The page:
We have all heard the question, “is 2020 over yet?” and 2020 is proving to be a challenging year but especially so for youth globally. School closures, a lack of in-person interactions, and other mental health stressors are familiar concerns for any parent or teenager. The impact of COVID-19 on adolescents, though, has even greater implications.
In Sierra Leone for example, a policy brief from the United Nations tells us that teenage girls in Sierra Leone already face challenges in their pursuit of education, but more time spent out of school now mean greater risk for early pregnancy. Girls as early as 12 are will not return to school but instead give birth. They’re not giving birth in safe conditions; in-hospital deliveries have decreased and sexual violence is on the rise. Sierra Leone has the worst maternal mortality rates in the world as the result of girls getting pregnant too young, and the lack of access to care.
Country-wide lockdowns also mean that healthcare is no longer easily accessible in many developing countries. Over the next six months, conservative estimates predict over 250,000 additional child deaths simply from not having enough to eat, or being unable to receive simple treatment for diseases such as measles or malaria.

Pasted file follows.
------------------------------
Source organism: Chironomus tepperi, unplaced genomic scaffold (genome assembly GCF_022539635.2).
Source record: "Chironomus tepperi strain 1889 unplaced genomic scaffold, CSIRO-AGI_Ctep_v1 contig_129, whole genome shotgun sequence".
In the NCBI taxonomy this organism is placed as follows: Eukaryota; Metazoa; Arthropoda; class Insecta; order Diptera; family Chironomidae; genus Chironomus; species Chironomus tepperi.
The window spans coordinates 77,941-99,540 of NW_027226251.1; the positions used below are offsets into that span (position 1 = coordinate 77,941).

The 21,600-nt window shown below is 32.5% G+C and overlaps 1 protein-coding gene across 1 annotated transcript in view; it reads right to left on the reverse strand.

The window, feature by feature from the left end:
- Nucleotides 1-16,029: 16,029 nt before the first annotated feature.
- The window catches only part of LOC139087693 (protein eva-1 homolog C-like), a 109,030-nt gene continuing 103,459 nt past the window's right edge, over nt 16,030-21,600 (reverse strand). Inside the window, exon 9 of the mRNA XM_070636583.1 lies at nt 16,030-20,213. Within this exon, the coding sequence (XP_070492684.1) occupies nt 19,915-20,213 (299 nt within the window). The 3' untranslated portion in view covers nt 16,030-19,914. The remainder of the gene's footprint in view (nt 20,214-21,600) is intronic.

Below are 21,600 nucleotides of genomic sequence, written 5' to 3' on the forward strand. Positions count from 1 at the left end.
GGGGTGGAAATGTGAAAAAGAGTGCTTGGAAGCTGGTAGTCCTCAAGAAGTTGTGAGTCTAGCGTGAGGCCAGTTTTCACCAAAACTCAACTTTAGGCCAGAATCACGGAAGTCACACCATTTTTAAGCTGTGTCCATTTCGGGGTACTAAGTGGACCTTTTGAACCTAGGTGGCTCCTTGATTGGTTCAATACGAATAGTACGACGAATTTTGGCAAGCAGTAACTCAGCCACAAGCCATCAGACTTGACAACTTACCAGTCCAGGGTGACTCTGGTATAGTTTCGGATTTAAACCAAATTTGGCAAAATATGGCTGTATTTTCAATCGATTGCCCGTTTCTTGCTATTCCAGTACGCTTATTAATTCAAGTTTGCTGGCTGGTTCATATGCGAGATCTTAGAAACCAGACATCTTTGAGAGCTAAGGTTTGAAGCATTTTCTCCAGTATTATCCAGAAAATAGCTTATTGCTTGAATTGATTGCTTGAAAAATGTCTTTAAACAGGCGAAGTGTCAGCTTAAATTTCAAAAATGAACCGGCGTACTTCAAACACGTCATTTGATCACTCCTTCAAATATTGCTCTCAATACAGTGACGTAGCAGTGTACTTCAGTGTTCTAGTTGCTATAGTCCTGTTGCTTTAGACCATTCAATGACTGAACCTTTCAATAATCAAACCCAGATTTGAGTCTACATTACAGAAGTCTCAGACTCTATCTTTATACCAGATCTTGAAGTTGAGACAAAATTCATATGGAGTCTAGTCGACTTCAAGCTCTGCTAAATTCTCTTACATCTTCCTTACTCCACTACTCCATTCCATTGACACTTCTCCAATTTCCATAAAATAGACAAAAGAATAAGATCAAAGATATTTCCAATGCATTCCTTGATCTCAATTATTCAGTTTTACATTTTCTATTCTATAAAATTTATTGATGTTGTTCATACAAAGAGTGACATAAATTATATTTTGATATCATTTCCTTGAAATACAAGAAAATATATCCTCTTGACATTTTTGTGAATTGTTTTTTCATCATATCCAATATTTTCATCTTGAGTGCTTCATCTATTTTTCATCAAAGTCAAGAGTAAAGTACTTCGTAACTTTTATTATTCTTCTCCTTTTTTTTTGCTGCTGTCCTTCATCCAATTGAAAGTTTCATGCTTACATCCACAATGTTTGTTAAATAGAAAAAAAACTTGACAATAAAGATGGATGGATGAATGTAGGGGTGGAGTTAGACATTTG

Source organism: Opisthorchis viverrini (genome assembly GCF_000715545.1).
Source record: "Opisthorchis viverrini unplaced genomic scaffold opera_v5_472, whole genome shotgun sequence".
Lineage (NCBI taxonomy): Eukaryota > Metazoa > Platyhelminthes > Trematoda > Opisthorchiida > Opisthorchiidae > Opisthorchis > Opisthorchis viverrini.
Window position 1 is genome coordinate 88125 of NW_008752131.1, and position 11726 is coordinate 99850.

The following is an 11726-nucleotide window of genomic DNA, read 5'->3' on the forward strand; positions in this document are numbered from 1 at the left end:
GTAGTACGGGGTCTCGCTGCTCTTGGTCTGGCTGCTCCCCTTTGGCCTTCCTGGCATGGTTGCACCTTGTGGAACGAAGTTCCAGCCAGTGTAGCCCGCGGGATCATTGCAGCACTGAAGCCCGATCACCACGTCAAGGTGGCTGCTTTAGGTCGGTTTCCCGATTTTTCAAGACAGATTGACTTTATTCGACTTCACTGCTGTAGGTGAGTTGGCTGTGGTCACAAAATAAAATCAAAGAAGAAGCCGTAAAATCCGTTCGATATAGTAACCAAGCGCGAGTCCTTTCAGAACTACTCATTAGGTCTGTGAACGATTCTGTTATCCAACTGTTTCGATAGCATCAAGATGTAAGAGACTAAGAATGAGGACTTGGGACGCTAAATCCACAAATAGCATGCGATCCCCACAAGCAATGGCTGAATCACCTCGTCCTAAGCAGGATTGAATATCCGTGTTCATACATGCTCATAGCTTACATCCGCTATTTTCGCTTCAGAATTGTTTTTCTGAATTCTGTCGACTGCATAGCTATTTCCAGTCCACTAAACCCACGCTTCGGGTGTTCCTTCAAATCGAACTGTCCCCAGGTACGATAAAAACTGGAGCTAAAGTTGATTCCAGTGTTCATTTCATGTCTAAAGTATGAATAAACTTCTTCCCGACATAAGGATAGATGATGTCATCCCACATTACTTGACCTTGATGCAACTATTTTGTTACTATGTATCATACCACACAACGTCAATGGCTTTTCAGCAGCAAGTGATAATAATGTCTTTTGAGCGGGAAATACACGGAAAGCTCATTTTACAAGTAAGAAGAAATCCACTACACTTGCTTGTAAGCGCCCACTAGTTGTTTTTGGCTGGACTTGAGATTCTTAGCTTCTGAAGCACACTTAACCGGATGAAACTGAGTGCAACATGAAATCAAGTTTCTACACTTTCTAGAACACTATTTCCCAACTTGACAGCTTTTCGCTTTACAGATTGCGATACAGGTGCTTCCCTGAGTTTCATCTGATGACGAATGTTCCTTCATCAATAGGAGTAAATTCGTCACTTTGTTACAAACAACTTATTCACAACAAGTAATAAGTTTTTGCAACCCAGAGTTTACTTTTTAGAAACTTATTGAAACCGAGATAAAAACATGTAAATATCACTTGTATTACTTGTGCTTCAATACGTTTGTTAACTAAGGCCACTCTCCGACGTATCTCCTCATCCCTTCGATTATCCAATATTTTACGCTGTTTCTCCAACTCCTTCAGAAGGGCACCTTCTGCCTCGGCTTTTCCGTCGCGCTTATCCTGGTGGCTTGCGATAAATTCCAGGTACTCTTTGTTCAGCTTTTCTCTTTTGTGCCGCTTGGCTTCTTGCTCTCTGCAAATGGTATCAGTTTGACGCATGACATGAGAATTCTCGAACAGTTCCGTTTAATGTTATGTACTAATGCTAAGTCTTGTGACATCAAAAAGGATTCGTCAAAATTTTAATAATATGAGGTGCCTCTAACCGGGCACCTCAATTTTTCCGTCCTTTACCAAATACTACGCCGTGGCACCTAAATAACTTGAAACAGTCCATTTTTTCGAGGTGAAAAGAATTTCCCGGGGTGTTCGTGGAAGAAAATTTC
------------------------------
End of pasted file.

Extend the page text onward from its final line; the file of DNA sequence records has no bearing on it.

Knowing this, what can we do?
Understand and be compassionate.
With all that’s going on, becoming desensitized means becoming passive. Take some of your screen time and spend it watching this ongoing video essay, run by UNICEF. As you watch, sixteen teenage girls across nine countries provide a new perspective in poverty and child marriage.
Reach out to the most marginalized youth in your community.
It doesn’t matter where you’re living. Somewhere, close by, teenagers and children can always use another adult to support them and their families. If you’re able, consider how you can create an intentional space to listen to youth and their needs.
Race to help the most vulnerable kids go back to school
Join us this September for a month of running, walking, swimming, biking and/or hiking the Virtual Race to Kabala – a race for education. In developing countries, where so many kids already miss out on school, many of the children attending, especially girls, will never return. Race with us to help reach out-of-school kids so that when the time is right, all kids can go back to school.
This post is written as part of our week’s focus on children and teenagers, in celebration of International Youth Day on August 12. Follow us on LinkedIn, Facebook, and Instagram to know more about what you can do to build up our world’s youth.